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The Wolfheze Workshops 2019

On 15-17 May 2019, KNCV Tuberculosis Foundation together with WHO Regional Office for Europe (WHO/Europe) and the European Centre for Disease Prevention and Control (ECDC) is proud to hosted the 19th edition of the Wolfheze Workshops. The Wolfheze Workshops took place at the Bilderberg Europa Hotel, Scheveningen, The Hague.

This year’s central theme was ‘Translating the TB UN High-Level Meeting Commitments into Actions’. The focus was on accelerating towards ending TB in the WHO European region, building on the momentum gained from the TB UN high level meeting that took place in September 2018 in New York, USA.

In view of the urgent need to combat rising rates of HIV and TB/HIV co-infection in the WHO European region, and in order to more effectively address this alarming infectious disease tandem, this year the Wolfheze Workshops begon with a joint TB/HIV day on Wednesday 15, May 2019. The day was planned to unite stakeholders of national TB and HIV programmes in defining collective actions for driving the TB/HIV response.

The main goal of the Wolfheze Workshops is sharing practices and providing inspiration to develop policies and action plans for our shared fight against TB.

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Our initiatives

Challenge TB

KNCV Tuberculosis Foundation is proud to be the lead partner of the Challenge TB project, the primary mechanism for implementing the United States Agency for International Development’s (USAID) vision of a world free of TB, and for supporting the global End TB Strategy. These strategies set clear targets for reduction of death and disease due to tuberculosis. In addition they aim at reducing catastrophic costs for affected families.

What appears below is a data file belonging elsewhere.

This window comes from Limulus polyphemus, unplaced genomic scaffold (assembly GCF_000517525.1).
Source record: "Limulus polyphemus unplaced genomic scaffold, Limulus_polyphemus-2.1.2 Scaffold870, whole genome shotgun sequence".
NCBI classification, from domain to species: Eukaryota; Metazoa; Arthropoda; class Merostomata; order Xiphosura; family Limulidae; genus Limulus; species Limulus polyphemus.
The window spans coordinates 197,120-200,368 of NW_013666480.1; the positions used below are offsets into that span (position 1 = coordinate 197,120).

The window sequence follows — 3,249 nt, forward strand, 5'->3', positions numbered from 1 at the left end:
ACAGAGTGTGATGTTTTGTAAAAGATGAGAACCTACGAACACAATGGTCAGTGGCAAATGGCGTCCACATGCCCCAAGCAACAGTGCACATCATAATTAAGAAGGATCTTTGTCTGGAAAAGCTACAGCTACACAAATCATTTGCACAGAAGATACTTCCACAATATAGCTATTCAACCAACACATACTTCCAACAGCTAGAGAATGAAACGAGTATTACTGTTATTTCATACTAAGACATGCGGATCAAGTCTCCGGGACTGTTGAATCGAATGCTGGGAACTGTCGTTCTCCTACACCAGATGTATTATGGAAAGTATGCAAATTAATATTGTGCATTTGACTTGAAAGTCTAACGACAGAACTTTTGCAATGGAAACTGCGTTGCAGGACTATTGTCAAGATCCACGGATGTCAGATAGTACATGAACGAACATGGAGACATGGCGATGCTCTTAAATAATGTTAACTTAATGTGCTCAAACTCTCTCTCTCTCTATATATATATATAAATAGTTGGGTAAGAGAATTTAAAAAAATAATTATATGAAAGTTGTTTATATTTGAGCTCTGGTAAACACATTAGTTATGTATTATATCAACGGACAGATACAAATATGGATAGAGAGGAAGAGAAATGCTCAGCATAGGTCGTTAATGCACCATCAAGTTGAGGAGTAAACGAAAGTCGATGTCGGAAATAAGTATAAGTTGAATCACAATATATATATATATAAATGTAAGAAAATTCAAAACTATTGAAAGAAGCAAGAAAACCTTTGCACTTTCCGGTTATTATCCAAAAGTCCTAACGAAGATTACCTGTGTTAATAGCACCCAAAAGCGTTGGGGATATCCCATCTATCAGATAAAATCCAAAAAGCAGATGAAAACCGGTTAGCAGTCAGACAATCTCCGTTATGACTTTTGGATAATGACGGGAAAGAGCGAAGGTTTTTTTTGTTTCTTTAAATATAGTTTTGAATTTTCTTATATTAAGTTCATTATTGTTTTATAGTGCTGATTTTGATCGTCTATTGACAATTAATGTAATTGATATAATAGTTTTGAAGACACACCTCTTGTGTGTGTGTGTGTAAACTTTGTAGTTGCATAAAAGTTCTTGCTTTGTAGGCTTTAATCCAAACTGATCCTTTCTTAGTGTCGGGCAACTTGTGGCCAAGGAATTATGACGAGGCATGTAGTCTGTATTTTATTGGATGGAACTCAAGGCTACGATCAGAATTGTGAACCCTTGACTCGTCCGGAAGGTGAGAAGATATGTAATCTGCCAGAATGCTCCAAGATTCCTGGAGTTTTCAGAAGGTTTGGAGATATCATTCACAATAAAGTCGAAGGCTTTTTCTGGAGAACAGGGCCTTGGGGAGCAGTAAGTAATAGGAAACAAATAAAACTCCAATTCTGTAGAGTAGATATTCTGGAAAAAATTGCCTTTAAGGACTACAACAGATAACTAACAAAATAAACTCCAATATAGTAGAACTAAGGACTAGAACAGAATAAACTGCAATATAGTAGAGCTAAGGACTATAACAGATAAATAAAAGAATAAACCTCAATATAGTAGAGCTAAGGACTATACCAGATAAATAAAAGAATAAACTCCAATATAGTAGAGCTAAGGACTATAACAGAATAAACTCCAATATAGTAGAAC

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The story of Floyd

“When I was six years old, I suffered from tuberculosis. When I walked, I would fall down after every two steps. I was seriously malnourished; my stomach was also completely bloated because of the TB. I was born with HIV. My parents both died of AIDS. After their death I was brought to other members of my family, but nobody wanted to take care of me. They shunned me because I was covered with stinking sores and wounds. I was also mistreated. Fortunately, I ended up in the Transit Home. I became healthy again. They gave me TB medication and AIDS inhibitors. They made sure I finished my treatment. I felt good and happy again.”

View his story